The Philadelphia Board of Ethics has reached a settlement with District Attorney Seth Williams for $62,000 for failing to report 89 gifts and five sources of income between 2010 and 2015, the largest settlement in the Board’s 10-year history.
The report states that 20 of the gifts Williams failed to disclose were from people “who had a financial interest that the District Attorney was able to substantially affect through official action.” These people included criminal defense attorneys Scott DiClaudio and Richard Hoy, as well as subordinate employees in Williams’ own office, Pierre Gomez and Daniel Kearney. It is against city ethics laws for city officials to receive gifts totaling greater than $99 in one year from people they can help through actions of their office.
Gifts ranged from tickets to Sixers and Eagles games to free roof repair on his home worth about $45,000 and $20,000 worth of travel expenses to places like Las Vegas to this oil painting of Williams. The unreported gifts totaled more than $160,000.
Typically, the Ethics Board cites and reaches relatively minor violations and fines. In December, for instance, the committee to elect Philadelphia Mayor Jim Kenney was fined $2,000 for missing the deadline to report spending on his inauguration and transition.
The investigation into Williams began last July, according to the report, when one of his lawyers told the Ethics Board he’d omitted numerous gifts he should have reported. And from 2010 to 2015, the Board of Ethics said Williams did not report any gifts on his annual filings. After an investigation that included subpoenas with Williams’ office and information taken from others, the Board of Ethics determined the number of gifts he should have reported to be 89.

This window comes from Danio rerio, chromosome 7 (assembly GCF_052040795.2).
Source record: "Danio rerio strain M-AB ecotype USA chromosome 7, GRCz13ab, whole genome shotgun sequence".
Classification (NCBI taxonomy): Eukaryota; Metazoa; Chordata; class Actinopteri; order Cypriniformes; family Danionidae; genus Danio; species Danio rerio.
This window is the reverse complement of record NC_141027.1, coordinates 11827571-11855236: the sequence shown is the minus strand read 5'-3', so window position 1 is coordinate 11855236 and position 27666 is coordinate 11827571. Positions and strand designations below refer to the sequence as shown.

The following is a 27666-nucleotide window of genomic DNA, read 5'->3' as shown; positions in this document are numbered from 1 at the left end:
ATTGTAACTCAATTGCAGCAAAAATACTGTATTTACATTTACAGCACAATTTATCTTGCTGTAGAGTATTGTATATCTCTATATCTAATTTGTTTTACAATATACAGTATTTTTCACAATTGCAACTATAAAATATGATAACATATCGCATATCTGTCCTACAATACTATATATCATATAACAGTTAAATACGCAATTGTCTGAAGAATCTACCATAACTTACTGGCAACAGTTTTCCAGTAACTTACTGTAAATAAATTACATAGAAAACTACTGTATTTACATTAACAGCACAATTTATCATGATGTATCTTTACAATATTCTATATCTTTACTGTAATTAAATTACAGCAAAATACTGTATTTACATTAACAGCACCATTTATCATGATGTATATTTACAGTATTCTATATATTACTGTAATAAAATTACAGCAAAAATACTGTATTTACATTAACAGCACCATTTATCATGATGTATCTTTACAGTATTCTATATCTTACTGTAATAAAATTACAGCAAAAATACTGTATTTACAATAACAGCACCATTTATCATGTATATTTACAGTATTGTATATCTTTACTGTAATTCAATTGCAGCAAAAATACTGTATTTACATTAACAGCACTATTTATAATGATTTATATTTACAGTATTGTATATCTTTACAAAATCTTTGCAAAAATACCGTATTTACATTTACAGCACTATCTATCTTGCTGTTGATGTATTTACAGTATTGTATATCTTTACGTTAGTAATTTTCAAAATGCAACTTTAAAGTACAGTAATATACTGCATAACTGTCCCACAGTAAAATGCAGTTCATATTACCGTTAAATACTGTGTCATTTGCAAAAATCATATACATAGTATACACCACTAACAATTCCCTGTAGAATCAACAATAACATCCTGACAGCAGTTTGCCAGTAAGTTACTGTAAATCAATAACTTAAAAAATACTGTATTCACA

In December, Williams talked about his failures to report finances for the first time to Newsworks’ Dave Davies. He said some of the gifts were for travel for official business and some from financial problems dealing with his divorce.
“You know, when I had difficult financial times as a result of me trying to maintain a lifestyle for my daughters,” he said, “keeping them in the school they were in, not having to sell the house where they were living, I’m very thankful that, you know, friends helped me out when I had difficulty with my gas bill.”
The Feds opened an investigation against Williams last year. He has said he will not be charged with anything.
Williams is running for re-election this spring in a Democratic primary that features four other candidates: former city managing director Richard Negrin, former Philly prosecutors Beth Grossman, Michael Untermeyer and Joe Khan, and Municipal Court Judge Teresa Carr Deni.
“I recognize my own personal finances weren’t the best, and I apologize to the citizens of Philadelphia for not having reported [gifts] every year,” Williams told Newsworks, “but I think they’re to going to give me the benefit of the doubt and listen.”